The Bewitching of Aveline Jones by Phil Hickes (Aveline Jones #2). Aveline is thrilled when she discovers that the holiday cottage her mum has rented for the summer is beside a stone circle. Thousands of years old, the local villagers refer to the ancient structure as the Witch Stones, and Aveline cannot wait to learn more about them. Then Aveline meets Hazel. Impossibly cool, mysterious yet friendly, Aveline soon falls under Hazel’s spell. In fact, Hazel is quite unlike anyone Aveline has ever met before, but she can’t work out why. Will Aveline discover the truth about Hazel, before it’s too late? I didn’t find this quite as spooky as the first one but there were still a few tense moments. I loved that Harold was part of it again – he and Aveline make a great team, and of course it was books that saved the day. Hurrah! As an adult I caught on to what was going on with Hazel fairly quickly but I think it would be less obvious to a child and it also didn’t ruin my enjoyment in way. 4 stars.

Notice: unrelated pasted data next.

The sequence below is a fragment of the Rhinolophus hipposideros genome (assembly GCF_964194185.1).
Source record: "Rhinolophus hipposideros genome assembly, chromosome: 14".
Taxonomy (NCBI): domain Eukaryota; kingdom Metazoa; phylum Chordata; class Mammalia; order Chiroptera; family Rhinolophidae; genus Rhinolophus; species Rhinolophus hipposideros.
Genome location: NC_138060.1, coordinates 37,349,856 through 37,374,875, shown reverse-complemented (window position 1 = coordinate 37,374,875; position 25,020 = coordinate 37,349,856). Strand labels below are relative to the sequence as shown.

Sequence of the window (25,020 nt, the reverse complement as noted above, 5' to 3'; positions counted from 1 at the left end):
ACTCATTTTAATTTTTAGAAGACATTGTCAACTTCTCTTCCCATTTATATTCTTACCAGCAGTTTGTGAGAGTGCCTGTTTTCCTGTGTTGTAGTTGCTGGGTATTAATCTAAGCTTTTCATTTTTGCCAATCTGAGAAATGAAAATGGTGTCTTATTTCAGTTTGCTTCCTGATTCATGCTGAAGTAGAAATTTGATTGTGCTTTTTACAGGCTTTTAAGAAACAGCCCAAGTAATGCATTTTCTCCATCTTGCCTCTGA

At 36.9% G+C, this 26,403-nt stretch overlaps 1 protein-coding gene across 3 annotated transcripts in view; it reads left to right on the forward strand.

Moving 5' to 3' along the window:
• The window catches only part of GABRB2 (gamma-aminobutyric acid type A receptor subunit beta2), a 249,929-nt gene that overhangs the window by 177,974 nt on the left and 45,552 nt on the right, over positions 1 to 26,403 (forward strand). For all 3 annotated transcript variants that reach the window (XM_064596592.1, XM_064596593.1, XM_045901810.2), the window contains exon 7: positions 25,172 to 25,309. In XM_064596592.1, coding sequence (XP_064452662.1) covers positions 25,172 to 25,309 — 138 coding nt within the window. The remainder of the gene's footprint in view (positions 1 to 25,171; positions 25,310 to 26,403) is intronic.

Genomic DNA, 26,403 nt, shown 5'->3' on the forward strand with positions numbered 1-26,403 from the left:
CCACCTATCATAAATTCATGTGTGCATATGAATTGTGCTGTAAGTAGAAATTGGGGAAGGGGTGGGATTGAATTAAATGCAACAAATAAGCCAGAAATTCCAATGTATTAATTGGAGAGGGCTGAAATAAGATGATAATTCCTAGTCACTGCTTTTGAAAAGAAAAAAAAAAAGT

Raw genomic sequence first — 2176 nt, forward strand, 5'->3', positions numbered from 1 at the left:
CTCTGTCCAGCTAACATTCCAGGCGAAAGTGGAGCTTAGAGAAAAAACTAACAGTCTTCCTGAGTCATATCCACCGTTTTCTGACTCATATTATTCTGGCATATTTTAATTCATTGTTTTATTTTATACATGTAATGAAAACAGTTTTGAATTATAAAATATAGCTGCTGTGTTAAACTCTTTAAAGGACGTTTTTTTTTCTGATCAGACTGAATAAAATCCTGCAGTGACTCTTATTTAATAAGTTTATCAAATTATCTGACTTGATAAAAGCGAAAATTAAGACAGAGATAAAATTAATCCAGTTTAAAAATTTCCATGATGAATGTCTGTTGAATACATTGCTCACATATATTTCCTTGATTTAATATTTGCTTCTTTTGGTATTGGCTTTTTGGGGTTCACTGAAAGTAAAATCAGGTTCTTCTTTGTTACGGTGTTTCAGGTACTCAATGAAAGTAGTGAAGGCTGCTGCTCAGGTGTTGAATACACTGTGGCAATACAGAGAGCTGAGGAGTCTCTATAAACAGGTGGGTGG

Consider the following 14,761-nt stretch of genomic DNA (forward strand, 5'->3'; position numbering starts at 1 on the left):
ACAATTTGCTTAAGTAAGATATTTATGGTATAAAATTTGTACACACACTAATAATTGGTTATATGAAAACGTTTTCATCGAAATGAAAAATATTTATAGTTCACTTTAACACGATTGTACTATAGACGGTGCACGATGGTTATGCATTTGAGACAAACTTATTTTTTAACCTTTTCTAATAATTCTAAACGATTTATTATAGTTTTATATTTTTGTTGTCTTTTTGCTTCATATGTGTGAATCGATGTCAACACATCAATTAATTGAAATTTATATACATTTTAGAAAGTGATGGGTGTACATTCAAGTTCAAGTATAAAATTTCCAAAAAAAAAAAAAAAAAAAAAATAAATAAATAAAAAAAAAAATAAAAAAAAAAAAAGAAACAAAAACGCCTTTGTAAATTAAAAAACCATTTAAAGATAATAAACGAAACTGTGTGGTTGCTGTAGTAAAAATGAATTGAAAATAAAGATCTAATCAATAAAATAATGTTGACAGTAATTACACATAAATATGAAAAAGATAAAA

The Music Shop by Rachel Joyce. The year is 1988. Frank owns a music shop. It is jam-packed with records of every speed, size and genre. Classical, jazz, punk – as long as it’s vinyl he sells it. Day after day Frank finds his customers the music they need. Then into his life walks Ilse Brauchmann. Ilse asks Frank to teach her about music. His instinct is to turn and run. And yet he is drawn to this strangely still, mysterious woman with her pea-green coat and her eyes as black as vinyl. But Ilse is not what she seems. And Frank has old wounds that threaten to re-open and a past he will never leave behind. This book was fine but I think will ultimately be forgettable. I’ve already forgotten half the characters. The concept is definitely interesting and I enjoyed the parts with Peg (Frank’s mother). Frank’s “past hurts” are glossed over so quickly that I wondered why they were even relevant. They certainly didn’t seem to warrant his complete avoidance of love/commitment. 3 stars.